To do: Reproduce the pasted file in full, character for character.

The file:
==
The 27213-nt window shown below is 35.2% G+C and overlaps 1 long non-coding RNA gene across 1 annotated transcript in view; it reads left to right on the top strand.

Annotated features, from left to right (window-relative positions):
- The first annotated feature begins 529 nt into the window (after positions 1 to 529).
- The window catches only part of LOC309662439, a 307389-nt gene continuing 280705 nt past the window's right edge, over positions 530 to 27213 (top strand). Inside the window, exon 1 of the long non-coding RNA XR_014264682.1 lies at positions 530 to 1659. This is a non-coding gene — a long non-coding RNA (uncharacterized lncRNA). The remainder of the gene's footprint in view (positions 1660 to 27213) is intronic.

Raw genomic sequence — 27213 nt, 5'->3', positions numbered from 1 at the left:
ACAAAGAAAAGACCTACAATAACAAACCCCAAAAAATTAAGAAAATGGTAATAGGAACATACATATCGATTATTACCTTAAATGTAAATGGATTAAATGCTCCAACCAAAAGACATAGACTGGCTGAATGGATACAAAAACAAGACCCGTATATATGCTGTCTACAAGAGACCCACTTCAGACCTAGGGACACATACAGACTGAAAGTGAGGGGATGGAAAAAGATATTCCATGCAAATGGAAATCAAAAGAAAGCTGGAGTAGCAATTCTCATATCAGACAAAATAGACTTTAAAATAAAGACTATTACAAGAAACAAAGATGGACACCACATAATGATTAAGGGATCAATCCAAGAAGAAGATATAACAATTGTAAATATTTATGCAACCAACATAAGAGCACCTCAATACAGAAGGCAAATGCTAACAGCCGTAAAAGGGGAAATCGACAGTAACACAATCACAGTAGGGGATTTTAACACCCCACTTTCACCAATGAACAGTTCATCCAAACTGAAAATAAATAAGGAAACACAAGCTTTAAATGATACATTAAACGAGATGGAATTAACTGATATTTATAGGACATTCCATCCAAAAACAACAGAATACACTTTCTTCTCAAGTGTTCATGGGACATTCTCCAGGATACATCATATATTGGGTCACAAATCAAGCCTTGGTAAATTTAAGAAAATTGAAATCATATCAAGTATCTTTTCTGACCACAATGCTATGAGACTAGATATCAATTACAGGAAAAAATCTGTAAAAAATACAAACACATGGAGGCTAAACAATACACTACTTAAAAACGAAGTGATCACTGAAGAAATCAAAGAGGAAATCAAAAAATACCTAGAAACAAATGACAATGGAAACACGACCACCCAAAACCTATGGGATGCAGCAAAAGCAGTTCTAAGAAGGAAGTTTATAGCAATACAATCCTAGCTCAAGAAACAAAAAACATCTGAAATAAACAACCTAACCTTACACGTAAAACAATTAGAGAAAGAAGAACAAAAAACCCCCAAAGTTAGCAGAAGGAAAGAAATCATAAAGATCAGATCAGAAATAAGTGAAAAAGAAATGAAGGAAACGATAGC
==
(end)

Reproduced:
The 27213-nt window shown below is 35.2% G+C and overlaps 1 long non-coding RNA gene across 1 annotated transcript in view; it reads left to right on the top strand.

Annotated features, from left to right (window-relative positions):
- The first annotated feature begins 529 nt into the window (after positions 1 to 529).
- The window catches only part of LOC309662439, a 307389-nt gene continuing 280705 nt past the window's right edge, over positions 530 to 27213 (top strand). Inside the window, exon 1 of the long non-coding RNA XR_014264682.1 lies at positions 530 to 1659. This is a non-coding gene — a long non-coding RNA (uncharacterized lncRNA). The remainder of the gene's footprint in view (positions 1660 to 27213) is intronic.

Raw genomic sequence — 27213 nt, 5'->3', positions numbered from 1 at the left:
ACAAAGAAAAGACCTACAATAACAAACCCCAAAAAATTAAGAAAATGGTAATAGGAACATACATATCGATTATTACCTTAAATGTAAATGGATTAAATGCTCCAACCAAAAGACATAGACTGGCTGAATGGATACAAAAACAAGACCCGTATATATGCTGTCTACAAGAGACCCACTTCAGACCTAGGGACACATACAGACTGAAAGTGAGGGGATGGAAAAAGATATTCCATGCAAATGGAAATCAAAAGAAAGCTGGAGTAGCAATTCTCATATCAGACAAAATAGACTTTAAAATAAAGACTATTACAAGAAACAAAGATGGACACCACATAATGATTAAGGGATCAATCCAAGAAGAAGATATAACAATTGTAAATATTTATGCAACCAACATAAGAGCACCTCAATACAGAAGGCAAATGCTAACAGCCGTAAAAGGGGAAATCGACAGTAACACAATCACAGTAGGGGATTTTAACACCCCACTTTCACCAATGAACAGTTCATCCAAACTGAAAATAAATAAGGAAACACAAGCTTTAAATGATACATTAAACGAGATGGAATTAACTGATATTTATAGGACATTCCATCCAAAAACAACAGAATACACTTTCTTCTCAAGTGTTCATGGGACATTCTCCAGGATACATCATATATTGGGTCACAAATCAAGCCTTGGTAAATTTAAGAAAATTGAAATCATATCAAGTATCTTTTCTGACCACAATGCTATGAGACTAGATATCAATTACAGGAAAAAATCTGTAAAAAATACAAACACATGGAGGCTAAACAATACACTACTTAAAAACGAAGTGATCACTGAAGAAATCAAAGAGGAAATCAAAAAATACCTAGAAACAAATGACAATGGAAACACGACCACCCAAAACCTATGGGATGCAGCAAAAGCAGTTCTAAGAAGGAAGTTTATAGCAATACAATCCTAGCTCAAGAAACAAAAAACATCTGAAATAAACAACCTAACCTTACACGTAAAACAATTAGAGAAAGAAGAACAAAAAACCCCCAAAGTTAGCAGAAGGAAAGAAATCATAAAGATCAGATCAGAAATAAGTGAAAAAGAAATGAAGGAAACGATAGC